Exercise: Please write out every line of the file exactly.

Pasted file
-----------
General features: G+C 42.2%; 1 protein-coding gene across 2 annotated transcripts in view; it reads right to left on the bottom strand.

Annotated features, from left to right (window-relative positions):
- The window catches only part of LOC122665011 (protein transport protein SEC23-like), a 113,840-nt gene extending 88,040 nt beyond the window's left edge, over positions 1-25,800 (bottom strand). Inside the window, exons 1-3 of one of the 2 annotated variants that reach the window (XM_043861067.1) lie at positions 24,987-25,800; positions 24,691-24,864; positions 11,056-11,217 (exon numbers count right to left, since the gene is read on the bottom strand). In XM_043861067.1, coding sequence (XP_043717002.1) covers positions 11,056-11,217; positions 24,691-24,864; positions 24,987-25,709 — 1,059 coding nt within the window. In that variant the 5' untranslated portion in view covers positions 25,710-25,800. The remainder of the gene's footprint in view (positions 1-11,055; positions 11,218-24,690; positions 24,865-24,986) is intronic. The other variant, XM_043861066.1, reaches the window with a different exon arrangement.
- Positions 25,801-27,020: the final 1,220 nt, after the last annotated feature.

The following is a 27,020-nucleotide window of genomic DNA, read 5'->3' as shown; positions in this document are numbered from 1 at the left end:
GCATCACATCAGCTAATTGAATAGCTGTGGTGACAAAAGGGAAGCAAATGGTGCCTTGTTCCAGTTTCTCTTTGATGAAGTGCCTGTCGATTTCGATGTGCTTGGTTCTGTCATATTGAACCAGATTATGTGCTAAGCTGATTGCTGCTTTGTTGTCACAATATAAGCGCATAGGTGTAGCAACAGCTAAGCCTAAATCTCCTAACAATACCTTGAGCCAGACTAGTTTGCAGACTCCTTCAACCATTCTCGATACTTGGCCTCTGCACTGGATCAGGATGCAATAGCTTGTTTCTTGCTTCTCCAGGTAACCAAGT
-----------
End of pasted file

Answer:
General features: G+C 42.2%; 1 protein-coding gene across 2 annotated transcripts in view; it reads right to left on the bottom strand.

Annotated features, from left to right (window-relative positions):
- The window catches only part of LOC122665011 (protein transport protein SEC23-like), a 113,840-nt gene extending 88,040 nt beyond the window's left edge, over positions 1-25,800 (bottom strand). Inside the window, exons 1-3 of one of the 2 annotated variants that reach the window (XM_043861067.1) lie at positions 24,987-25,800; positions 24,691-24,864; positions 11,056-11,217 (exon numbers count right to left, since the gene is read on the bottom strand). In XM_043861067.1, coding sequence (XP_043717002.1) covers positions 11,056-11,217; positions 24,691-24,864; positions 24,987-25,709 — 1,059 coding nt within the window. In that variant the 5' untranslated portion in view covers positions 25,710-25,800. The remainder of the gene's footprint in view (positions 1-11,055; positions 11,218-24,690; positions 24,865-24,986) is intronic. The other variant, XM_043861066.1, reaches the window with a different exon arrangement.
- Positions 25,801-27,020: the final 1,220 nt, after the last annotated feature.

The following is a 27,020-nucleotide window of genomic DNA, read 5'->3' as shown; positions in this document are numbered from 1 at the left end:
GCATCACATCAGCTAATTGAATAGCTGTGGTGACAAAAGGGAAGCAAATGGTGCCTTGTTCCAGTTTCTCTTTGATGAAGTGCCTGTCGATTTCGATGTGCTTGGTTCTGTCATATTGAACCAGATTATGTGCTAAGCTGATTGCTGCTTTGTTGTCACAATATAAGCGCATAGGTGTAGCAACAGCTAAGCCTAAATCTCCTAACAATACCTTGAGCCAGACTAGTTTGCAGACTCCTTCAACCATTCTCGATACTTGGCCTCTGCACTGGATCAGGATGCAATAGCTTGTTTCTTGCTTCTCCAGGTAACCAAGT